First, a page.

Water Supply in a Rainshadow World

Despite recent bouts of unprecedented rain, eastern Jefferson County ranks as one of the driest coastal communities in the Lower 48.

Jefferson County as a whole has the greatest range of precipitation of any county in Washington State and possibly the greatest in the contiguous United States. Annual precipitation ranges from just 19 inches in Port Townsend, to more than 260 inches at Mount Olympus, with most of the water falling where people are not.

The massive swing in rainfall totals is unique to our geography, with much of eastern Jefferson County being considered “coastal” and sitting firmly within a natural rainshadow of the Olympic Mountains.  Our rainshadow is drier than virtually any community east of the Mississippi River and any coastal community north of southern California.

Fun fact: Sequim in Clallam County is even drier that Port Townsend. In 2021, Sequim received a total annual rainfall of just 13.23”. Places classified as a desert receive approximately 10” of rainfall annually.

How dry is our dry season? Summertime, from July to September, in Chimacum is as dry (or sometimes drier) than summer in Tucson, Arizona!

Such arid weather creates a unique challenge for Jefferson PUD water department in balancing water supply year-round. Unlike most water utilities around the greater-Puget Sound area and elsewhere on the Peninsula, Jefferson PUD’s water is not dependent upon mountain snowpack for their water supply.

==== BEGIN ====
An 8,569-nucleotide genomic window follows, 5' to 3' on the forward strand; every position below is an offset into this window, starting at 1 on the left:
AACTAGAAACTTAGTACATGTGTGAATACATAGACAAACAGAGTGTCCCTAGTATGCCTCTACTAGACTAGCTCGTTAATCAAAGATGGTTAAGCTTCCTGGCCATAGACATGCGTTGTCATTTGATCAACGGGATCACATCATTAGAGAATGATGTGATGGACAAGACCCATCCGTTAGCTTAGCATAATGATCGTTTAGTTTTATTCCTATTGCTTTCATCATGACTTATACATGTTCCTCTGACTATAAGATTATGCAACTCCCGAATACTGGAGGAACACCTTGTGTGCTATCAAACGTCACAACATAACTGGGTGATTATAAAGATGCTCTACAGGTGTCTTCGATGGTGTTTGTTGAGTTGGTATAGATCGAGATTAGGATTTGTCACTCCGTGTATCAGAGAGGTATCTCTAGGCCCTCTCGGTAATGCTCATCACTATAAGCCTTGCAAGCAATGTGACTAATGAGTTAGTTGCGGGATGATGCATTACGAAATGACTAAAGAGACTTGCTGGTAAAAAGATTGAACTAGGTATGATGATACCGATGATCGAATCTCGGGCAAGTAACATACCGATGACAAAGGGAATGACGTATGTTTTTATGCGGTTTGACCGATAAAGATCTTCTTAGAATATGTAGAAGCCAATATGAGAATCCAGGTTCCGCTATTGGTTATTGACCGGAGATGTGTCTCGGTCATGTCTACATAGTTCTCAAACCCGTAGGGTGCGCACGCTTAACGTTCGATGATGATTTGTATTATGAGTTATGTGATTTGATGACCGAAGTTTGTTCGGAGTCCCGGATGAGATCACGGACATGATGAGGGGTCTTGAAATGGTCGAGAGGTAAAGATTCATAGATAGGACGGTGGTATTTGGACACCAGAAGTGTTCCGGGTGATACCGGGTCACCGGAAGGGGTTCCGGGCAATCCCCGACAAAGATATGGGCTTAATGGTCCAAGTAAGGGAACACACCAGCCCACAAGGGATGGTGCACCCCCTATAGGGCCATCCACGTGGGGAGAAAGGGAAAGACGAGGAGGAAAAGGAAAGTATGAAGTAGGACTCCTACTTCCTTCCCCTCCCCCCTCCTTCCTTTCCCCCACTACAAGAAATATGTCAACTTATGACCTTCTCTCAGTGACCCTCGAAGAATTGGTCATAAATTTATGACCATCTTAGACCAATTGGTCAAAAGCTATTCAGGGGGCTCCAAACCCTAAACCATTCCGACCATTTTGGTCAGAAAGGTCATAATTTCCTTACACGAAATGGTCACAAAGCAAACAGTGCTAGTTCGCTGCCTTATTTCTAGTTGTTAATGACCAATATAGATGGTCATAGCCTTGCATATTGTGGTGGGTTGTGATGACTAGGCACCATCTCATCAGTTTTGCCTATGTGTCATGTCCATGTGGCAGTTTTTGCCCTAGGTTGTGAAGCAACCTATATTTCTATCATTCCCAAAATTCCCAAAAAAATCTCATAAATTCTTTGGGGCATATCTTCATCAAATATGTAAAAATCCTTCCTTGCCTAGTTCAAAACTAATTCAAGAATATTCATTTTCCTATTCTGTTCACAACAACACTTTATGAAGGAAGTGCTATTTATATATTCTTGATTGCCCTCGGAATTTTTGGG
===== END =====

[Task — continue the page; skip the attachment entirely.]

Our water is underground.  About a hundred feet below ground in subsurface reservoirs. These reservoirs, known as aquifers, provide a continued water source despite our very dry climate.

The exact sizes of these aquifers are unknown, though extensive studies by the US Geological Survey have provided insight into verifying their extent and behavior, particularly in the Chimacum basin. Few Jefferson County aquifers have been studied as much as those in the Chimacum basin primarily because of the relationship with Chimacum water levels may have on local salmon.

At the PUD, staff track total vertical water movement throughout the year to monitor water supply. From peak wet season to peak dry season the Sparling Well fluctuates between 8 and 10 vertical feet annually. The Sparling well is the PUD’s most productive water source, pumping an average of 500,000 gallons of water each day for customers.

The Sparling well and treatment plant is the unofficial headquarters of the PUD water department. It’s located near the corner of Rhody Drive and Kennedy Road but is not open to the public. The Sparling well draws from a very productive glacial advance outwash aquifer known as the ‘Vashon advance outwash’ which outcrops up near West Valley Road.  As the main source in our Quimper Water system, water from the Sparling well serves PUD customers from Glen Cove to Cape George, and from Fort Flagler to Farm’s Reach Café.

Jefferson PUD’s water resource team maintains 12 active wellheads throughout the utility, all of which draw from underground sources and each of which is monitored and maintained to ensure even flow rates and proper water treatment all year long by our staff of water professionals.

Jefferson PUD operates the Sparling Well wellhead site (pictured above) which pumps more than 500,000 gallons per day from the aquifer approximately 125 feet below the site.

This USGS map outlines the primary watershed zones in the area known as the “Vashon Advance Outwash” aquifer.

Where the water meets the above-ground world. This is one of two wellheads within the new treatment facility, feeding raw water from the aquifer into our complex filtration system and then on to our customers.

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